If a “smile” remains asymmetrical, and if it is not a natural-born lop-sided smile, it is either a feigned “social smile” or not a smile at all, but contempt. If you see such a false smile – whether in dating or in a business interaction – watch your back.
To take that a little further, it’s a fact that a smile is used not only to convey joy, warmth, familiarity, approval and appeasement, but also to convey negative emotions – such as communicating a sarcastic insult. A common example is the Tight Smile in which the central parts of the lips are strongly pursed, while the mouth-corners pull back as in an ordinary smile.
There’s also the On-Off smile, another insult. The on-off smile wilts with lightning speed the moment the smiler’s face is no longer a focus of attention. Such smiles often last for less than a second and can easily be converted into deliberate insults by switching off rapidly while still in the other person’s line of vision.
The classic sign of the angry mouth is lips that appear to be smashed down and glued together into a thin tight line, a gesture that’s technically called compressing the lips. Compressed lips can also be a sign of extreme frustration — an emotion that’s headed toward anger, perhaps, but hasn’t escalated to that point yet.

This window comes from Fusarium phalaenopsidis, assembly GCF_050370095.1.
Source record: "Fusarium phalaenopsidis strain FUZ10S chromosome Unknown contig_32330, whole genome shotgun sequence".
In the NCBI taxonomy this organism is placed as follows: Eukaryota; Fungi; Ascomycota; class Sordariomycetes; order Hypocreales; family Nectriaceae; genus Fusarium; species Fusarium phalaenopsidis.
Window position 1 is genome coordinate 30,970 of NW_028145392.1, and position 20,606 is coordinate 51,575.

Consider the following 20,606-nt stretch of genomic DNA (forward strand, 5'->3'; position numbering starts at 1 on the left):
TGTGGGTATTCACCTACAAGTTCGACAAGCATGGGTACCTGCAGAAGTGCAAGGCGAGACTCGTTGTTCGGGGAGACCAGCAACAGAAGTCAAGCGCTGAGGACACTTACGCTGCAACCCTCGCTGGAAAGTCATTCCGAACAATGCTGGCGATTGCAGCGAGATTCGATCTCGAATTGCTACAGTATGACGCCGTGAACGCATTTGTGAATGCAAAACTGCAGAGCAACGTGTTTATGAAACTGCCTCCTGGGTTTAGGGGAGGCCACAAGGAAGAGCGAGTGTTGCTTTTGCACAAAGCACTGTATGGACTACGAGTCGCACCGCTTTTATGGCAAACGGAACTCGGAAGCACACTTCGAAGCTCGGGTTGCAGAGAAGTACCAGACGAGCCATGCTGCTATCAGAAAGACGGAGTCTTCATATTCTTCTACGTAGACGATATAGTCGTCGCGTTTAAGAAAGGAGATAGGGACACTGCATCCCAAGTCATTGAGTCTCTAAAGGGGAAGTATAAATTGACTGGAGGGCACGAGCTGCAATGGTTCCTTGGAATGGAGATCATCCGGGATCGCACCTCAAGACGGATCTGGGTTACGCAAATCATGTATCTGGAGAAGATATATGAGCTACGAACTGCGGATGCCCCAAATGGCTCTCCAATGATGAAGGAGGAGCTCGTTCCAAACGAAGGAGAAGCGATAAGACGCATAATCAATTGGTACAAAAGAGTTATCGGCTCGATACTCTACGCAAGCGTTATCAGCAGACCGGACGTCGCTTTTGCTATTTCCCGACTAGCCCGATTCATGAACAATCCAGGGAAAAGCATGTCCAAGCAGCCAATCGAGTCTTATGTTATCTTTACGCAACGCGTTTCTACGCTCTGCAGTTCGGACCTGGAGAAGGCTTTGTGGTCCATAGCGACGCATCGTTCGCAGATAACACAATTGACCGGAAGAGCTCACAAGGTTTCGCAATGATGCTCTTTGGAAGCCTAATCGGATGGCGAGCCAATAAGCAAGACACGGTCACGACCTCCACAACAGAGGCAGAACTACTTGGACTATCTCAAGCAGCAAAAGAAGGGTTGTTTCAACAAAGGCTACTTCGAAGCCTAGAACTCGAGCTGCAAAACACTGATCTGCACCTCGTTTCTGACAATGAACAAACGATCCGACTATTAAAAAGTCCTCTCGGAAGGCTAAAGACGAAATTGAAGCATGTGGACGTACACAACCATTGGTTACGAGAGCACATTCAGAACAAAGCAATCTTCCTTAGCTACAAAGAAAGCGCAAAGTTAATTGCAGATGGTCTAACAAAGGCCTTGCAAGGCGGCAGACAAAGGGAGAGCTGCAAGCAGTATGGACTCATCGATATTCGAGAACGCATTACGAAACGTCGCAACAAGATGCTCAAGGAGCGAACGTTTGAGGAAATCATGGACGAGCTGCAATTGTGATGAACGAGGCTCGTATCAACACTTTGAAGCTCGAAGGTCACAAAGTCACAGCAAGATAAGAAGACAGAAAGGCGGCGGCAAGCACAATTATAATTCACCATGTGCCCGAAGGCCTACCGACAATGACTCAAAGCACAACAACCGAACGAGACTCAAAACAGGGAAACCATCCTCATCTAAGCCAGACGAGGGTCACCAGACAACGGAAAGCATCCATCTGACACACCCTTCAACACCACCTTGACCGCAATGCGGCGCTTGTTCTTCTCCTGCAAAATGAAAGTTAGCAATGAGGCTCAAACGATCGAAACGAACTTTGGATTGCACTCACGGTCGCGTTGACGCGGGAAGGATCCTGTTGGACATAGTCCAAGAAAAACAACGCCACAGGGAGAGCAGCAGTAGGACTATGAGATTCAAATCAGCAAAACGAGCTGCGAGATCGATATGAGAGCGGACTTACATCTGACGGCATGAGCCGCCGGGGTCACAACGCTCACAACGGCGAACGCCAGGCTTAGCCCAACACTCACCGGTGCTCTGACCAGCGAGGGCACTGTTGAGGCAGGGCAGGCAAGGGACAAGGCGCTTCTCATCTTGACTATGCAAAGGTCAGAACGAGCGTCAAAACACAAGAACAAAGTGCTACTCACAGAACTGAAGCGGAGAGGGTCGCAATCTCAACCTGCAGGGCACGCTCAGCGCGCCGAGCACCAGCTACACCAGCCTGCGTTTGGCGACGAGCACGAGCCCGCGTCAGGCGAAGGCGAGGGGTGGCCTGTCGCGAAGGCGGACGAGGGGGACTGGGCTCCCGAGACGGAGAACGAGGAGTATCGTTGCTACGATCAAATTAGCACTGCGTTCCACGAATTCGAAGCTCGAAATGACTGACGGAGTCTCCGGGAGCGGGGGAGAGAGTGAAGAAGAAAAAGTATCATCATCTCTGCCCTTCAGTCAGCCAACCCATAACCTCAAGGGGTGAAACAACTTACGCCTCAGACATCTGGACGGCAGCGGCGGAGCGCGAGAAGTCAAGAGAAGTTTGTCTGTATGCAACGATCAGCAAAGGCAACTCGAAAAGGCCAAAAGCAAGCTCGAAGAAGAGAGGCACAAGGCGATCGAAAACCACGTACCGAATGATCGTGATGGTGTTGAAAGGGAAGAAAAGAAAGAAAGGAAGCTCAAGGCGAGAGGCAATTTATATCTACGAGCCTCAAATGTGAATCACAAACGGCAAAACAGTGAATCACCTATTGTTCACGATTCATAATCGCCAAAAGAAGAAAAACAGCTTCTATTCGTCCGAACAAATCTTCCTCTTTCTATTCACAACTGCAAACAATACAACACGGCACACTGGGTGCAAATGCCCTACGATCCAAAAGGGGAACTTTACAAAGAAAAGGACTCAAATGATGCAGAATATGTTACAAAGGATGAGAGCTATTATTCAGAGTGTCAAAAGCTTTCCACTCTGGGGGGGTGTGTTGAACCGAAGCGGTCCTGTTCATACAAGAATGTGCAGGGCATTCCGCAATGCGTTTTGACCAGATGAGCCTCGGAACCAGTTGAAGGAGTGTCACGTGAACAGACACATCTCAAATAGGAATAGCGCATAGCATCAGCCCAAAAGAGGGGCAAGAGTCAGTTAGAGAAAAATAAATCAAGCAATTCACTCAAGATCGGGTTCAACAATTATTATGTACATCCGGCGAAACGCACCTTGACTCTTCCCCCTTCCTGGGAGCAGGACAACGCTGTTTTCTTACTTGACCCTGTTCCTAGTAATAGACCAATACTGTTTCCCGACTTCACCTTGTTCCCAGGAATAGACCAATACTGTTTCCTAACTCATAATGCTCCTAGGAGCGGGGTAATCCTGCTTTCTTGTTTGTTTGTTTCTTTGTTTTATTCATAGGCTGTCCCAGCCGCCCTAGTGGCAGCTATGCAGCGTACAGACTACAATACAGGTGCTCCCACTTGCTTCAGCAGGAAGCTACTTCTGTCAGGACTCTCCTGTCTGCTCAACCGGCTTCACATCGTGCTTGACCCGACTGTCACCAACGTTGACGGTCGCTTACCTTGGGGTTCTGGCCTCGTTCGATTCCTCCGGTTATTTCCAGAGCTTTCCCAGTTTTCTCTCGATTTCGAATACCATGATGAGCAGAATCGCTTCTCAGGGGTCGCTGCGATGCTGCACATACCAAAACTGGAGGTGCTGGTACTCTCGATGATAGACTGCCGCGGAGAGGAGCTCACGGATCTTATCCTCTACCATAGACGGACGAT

Lip compression also often appears when someone is in the company of strangers, where it combines with gaze avoidance and distancing.
Why do compressed lips signify dislike or distancing? Universally, compressing the lips accompanies a tensing of the mind: it is as if the subconscious is sending a message to the body to shut down and not to let anything in. Compressing the lips and thus sub-consciously making them seem smaller and less visible is a way of saying you are not being encouraging or inviting.
Pouting and pursing
The pout — extending the lower lip just slightly over the top lip — is also a multi-tasking gesture. It can indicate displeasure, frustration, sadness. It can reveal sexual interest. It can also indicate that someone’s trying to concentrate his or her thinking – or that someone’s uncertain.
Children are masters of the pout. And actresses across the spectrum from Hollywood to Bollywood to Mollywood have perfected it.